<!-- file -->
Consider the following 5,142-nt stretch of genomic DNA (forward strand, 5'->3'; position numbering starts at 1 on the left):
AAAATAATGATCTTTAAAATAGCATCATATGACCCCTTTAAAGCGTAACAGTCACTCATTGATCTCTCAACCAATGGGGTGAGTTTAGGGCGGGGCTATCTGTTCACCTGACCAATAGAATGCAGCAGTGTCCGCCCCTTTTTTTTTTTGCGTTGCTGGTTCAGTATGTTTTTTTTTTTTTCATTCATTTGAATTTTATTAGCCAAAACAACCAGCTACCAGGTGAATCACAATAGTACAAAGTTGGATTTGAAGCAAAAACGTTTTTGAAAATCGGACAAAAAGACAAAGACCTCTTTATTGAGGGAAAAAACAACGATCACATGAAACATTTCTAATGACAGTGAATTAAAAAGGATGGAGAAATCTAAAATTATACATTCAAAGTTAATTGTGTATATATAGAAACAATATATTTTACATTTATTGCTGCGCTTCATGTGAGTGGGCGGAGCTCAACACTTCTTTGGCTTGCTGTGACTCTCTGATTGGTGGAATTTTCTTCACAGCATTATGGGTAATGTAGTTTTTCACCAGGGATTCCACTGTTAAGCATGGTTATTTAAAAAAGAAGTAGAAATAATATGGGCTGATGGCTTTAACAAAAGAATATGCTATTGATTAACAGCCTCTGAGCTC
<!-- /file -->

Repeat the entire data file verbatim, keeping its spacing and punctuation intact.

Consider the following 5,142-nt stretch of genomic DNA (forward strand, 5'->3'; position numbering starts at 1 on the left):
AAAATAATGATCTTTAAAATAGCATCATATGACCCCTTTAAAGCGTAACAGTCACTCATTGATCTCTCAACCAATGGGGTGAGTTTAGGGCGGGGCTATCTGTTCACCTGACCAATAGAATGCAGCAGTGTCCGCCCCTTTTTTTTTTTGCGTTGCTGGTTCAGTATGTTTTTTTTTTTTTCATTCATTTGAATTTTATTAGCCAAAACAACCAGCTACCAGGTGAATCACAATAGTACAAAGTTGGATTTGAAGCAAAAACGTTTTTGAAAATCGGACAAAAAGACAAAGACCTCTTTATTGAGGGAAAAAACAACGATCACATGAAACATTTCTAATGACAGTGAATTAAAAAGGATGGAGAAATCTAAAATTATACATTCAAAGTTAATTGTGTATATATAGAAACAATATATTTTACATTTATTGCTGCGCTTCATGTGAGTGGGCGGAGCTCAACACTTCTTTGGCTTGCTGTGACTCTCTGATTGGTGGAATTTTCTTCACAGCATTATGGGTAATGTAGTTTTTCACCAGGGATTCCACTGTTAAGCATGGTTATTTAAAAAAGAAGTAGAAATAATATGGGCTGATGGCTTTAACAAAAGAATATGCTATTGATTAACAGCCTCTGAGCTC